DNA 16 will take place in Hong Kong, and DNA 17 will be organized by Erik Winfree at CalTech. I'm looking forward to them both!
Wednesday, June 24, 2009
First: We (Bill Gasarch, Clyde Kruskal, Justin Kruskal) have in a paper of ours a summation that we proved. Is it new? Here is the summation: (It uses a sum that I previously inquired about here and got useful information, including that it was originally proved by Euler.)
Let p(x) &isin Z[x] be a polynomial of degree n with constant term 0.Our proof is here.
p(s) - &sumk=1n(s+k-1 choose k)&sumi=0k-1(k-1 choose i)(-1)i (p(s+i+1) - p(s+i)) = 0
(Side Request: How do you do a choose-sign in html?)
Second: I am, as always, tracking down lower bounds on the VDW numbers. I need the article An application of the Lovasz Local Lemma, a new lower bound for the Van der Warden numbers by Zoltan Szabo, Random Structures and Algorithms, 1990. Electronic preferred, but will take what you got. SO, if someone has it please email me article or pointer or whatnot. (Pointer might not work if your library has access to this journal, since ours does not have it in electronic or hardcopy.)
Tuesday, June 23, 2009
We've put it on our blogroll.
What will it be about? To quote Jon himself:
The blog will cover random topics, but especially crypto. It was started because there are currently no (active) crypto blogs and I hope this will become, to paraphrase Lance, a meeting place for the crypto community where we would have some discussions, sometimes quite heated, over the issues of concern to our communitySome advice for Jon and any new blogger:
- In your technical posts try to have the first paragraph so that if someone doesn't want to read the rest of it they still get something out of.
- Will you post every day but almost never make comments on the blog (Bill and Lance model)? Will you post once a week but make lots of comments on your own blog (Scott Aaronson model)? Will you post class notes? (Luca does that. Scott sometimes.) Will you be controversial or stear clear of controversy? (I'll let you guess who does what, it varies at times.) Do you have guest posts? What is your policy on anonymous commenters? There are no right and wrong answers; however, you should have answers.
- If you have an idea for a blog try to write it up as soon as possible while you still are enthused about it. If it doesn't work then put it aside--- it may combine well with another idea later.
- Keep a backlog of blogs that are timless.
- Don't get upset at lack of comments, stupid comments, comments that misinterpret your post, or off-topic comments. You will get all of these.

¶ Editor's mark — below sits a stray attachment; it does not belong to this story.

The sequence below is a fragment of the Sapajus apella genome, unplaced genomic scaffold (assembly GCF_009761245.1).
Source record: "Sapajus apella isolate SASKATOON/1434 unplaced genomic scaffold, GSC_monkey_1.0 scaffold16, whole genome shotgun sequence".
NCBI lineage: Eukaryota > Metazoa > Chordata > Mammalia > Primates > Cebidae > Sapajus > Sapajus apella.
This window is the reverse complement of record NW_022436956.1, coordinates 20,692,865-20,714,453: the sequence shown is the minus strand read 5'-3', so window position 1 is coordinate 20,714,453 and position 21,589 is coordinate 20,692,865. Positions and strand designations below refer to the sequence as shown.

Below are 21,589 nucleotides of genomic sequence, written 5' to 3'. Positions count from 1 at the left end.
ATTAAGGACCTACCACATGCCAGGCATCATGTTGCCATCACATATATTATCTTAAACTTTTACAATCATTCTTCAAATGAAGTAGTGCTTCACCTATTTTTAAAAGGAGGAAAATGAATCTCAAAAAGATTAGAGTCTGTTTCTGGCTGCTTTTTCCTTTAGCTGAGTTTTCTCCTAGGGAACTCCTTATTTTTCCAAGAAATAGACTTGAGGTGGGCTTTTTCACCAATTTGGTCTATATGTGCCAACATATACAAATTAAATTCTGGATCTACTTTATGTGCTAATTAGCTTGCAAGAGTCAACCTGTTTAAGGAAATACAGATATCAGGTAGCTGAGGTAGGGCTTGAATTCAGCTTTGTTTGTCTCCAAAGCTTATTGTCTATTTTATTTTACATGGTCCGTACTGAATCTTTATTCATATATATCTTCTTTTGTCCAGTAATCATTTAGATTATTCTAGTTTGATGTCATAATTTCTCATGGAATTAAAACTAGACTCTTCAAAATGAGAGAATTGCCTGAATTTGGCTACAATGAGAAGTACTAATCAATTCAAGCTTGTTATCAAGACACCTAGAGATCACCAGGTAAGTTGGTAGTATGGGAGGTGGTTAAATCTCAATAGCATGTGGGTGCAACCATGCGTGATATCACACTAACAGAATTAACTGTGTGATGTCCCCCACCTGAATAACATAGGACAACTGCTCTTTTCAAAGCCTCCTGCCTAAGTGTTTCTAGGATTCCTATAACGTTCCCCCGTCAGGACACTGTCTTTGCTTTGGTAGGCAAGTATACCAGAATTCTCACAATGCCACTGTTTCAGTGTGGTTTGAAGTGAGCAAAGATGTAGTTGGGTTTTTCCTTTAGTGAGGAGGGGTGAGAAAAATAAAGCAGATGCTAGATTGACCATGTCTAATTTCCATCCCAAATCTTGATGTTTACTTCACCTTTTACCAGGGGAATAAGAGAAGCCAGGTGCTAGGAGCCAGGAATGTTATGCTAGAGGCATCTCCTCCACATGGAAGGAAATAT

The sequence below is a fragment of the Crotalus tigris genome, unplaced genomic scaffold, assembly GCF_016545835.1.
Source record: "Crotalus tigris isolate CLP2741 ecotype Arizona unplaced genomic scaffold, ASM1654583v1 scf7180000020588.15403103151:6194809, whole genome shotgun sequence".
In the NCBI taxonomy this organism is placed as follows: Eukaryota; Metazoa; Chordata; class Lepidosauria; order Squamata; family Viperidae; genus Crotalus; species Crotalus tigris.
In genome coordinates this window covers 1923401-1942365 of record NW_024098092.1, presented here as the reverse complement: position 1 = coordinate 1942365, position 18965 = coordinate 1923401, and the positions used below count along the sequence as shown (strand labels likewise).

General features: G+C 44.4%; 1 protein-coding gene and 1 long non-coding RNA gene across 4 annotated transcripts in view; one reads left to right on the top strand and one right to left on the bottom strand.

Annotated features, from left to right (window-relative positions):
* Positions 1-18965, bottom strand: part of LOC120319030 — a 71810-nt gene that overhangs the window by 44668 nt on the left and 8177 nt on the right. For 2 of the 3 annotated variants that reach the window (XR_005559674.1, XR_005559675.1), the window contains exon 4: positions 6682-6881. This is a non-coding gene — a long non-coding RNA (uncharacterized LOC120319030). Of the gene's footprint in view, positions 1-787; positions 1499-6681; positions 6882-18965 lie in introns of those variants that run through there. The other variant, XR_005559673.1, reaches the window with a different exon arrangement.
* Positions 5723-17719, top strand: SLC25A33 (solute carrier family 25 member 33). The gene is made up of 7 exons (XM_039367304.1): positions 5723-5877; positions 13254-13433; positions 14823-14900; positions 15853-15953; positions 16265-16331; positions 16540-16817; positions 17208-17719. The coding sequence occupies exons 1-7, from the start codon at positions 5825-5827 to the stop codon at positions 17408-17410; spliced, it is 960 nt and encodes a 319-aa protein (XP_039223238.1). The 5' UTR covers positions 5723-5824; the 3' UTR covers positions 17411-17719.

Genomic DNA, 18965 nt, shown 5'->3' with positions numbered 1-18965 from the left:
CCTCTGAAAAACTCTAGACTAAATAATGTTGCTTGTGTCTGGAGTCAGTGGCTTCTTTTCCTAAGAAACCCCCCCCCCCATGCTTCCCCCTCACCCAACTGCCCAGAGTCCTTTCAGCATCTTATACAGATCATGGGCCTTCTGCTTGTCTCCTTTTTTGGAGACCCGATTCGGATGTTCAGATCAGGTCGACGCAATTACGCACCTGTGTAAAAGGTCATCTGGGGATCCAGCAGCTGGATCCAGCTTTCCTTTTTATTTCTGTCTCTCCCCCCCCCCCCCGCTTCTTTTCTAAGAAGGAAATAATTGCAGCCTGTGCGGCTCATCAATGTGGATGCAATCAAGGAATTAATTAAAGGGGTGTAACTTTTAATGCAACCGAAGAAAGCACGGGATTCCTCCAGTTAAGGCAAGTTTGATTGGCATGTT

- If you try to make each blog perfect you will have a hard time getting anything out.
- Technical posts are harder to write then others and may get tiring (though Lipton's doing just fine with them). Pace yourself on those.
Monday, June 22, 2009
Friday, June 19, 2009
Thursday, June 18, 2009
Can we define a class NNC such that NC ⊆ RNC ⊆ NNC. Is NNC known by some other name? It is clear that NNC ⊆ NP, but the reverse is not obvious.
- Processor i (1 ≤ i ≤ n) guesses the ith bit of a potential satisfying assignment and writes it in memory location i.
- Processor j (1 ≤ j ≤ m) checks whether this assignment makes clause j true.
- If all processors in the second round accept than accept (which takes another log m rounds).
Wednesday, June 17, 2009
This is a continuation of the topic in this blog entry.
In the June 17, 2009 issue of The New Republic, in an article called Plan of Attack, the term Prisoner's Dilemma was used and not explained. Does the public know what the term means? Are they supposed to learn what it means from context? I am asking these questions non-rhetorically. Here is the context and exact quote.
Context: Bob Woodward is going to do a book about the Obama White house. If you work in the White house, do you cooperate with him or not?
He (Bob Woodward) flashes a glimpse of what he knows, shaded in a largely negative light, with the hint of more to come, setting up a series of prisoner's dilemmas in which each prospective source faces a choice: Do you cooperate and elaborate in return for (you hope) learning more and earning a better portrayal-- for your boss and yourself? Or do you call his bluff by walking away in the hope that your reticence will make the final product less authoritative and therefore less damaging? If no one talks, there is no book. But if someone talks--- then everyone-- always talks.
- Do people who are not involved with game theory on some level know what The Prisoner's Dilemma is? Some do, but I wonder how many.